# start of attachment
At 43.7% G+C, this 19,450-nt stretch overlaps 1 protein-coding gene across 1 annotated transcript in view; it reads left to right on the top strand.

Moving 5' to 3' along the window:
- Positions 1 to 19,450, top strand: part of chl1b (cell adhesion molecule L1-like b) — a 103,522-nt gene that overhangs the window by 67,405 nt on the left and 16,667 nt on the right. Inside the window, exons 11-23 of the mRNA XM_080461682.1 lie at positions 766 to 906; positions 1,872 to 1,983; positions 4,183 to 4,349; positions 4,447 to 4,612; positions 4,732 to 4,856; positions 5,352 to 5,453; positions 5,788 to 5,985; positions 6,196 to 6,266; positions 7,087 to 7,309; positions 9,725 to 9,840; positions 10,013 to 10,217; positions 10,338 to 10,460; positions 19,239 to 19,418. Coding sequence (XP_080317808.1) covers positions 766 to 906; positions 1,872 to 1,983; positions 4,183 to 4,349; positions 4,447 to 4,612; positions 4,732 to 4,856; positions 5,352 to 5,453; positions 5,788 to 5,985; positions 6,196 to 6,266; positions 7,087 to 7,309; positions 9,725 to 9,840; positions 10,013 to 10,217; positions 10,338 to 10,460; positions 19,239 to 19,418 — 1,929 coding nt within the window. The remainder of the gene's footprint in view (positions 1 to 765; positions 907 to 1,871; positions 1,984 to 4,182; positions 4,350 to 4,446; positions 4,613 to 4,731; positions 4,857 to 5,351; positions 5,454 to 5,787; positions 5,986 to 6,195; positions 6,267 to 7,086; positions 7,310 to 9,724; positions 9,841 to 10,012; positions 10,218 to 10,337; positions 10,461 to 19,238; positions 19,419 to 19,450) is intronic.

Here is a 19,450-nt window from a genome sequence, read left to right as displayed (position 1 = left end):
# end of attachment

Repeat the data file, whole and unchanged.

At 43.7% G+C, this 19,450-nt stretch overlaps 1 protein-coding gene across 1 annotated transcript in view; it reads left to right on the top strand.

Moving 5' to 3' along the window:
- Positions 1 to 19,450, top strand: part of chl1b (cell adhesion molecule L1-like b) — a 103,522-nt gene that overhangs the window by 67,405 nt on the left and 16,667 nt on the right. Inside the window, exons 11-23 of the mRNA XM_080461682.1 lie at positions 766 to 906; positions 1,872 to 1,983; positions 4,183 to 4,349; positions 4,447 to 4,612; positions 4,732 to 4,856; positions 5,352 to 5,453; positions 5,788 to 5,985; positions 6,196 to 6,266; positions 7,087 to 7,309; positions 9,725 to 9,840; positions 10,013 to 10,217; positions 10,338 to 10,460; positions 19,239 to 19,418. Coding sequence (XP_080317808.1) covers positions 766 to 906; positions 1,872 to 1,983; positions 4,183 to 4,349; positions 4,447 to 4,612; positions 4,732 to 4,856; positions 5,352 to 5,453; positions 5,788 to 5,985; positions 6,196 to 6,266; positions 7,087 to 7,309; positions 9,725 to 9,840; positions 10,013 to 10,217; positions 10,338 to 10,460; positions 19,239 to 19,418 — 1,929 coding nt within the window. The remainder of the gene's footprint in view (positions 1 to 765; positions 907 to 1,871; positions 1,984 to 4,182; positions 4,350 to 4,446; positions 4,613 to 4,731; positions 4,857 to 5,351; positions 5,454 to 5,787; positions 5,986 to 6,195; positions 6,267 to 7,086; positions 7,310 to 9,724; positions 9,841 to 10,012; positions 10,218 to 10,337; positions 10,461 to 19,238; positions 19,419 to 19,450) is intronic.

Here is a 19,450-nt window from a genome sequence, read left to right as displayed (position 1 = left end):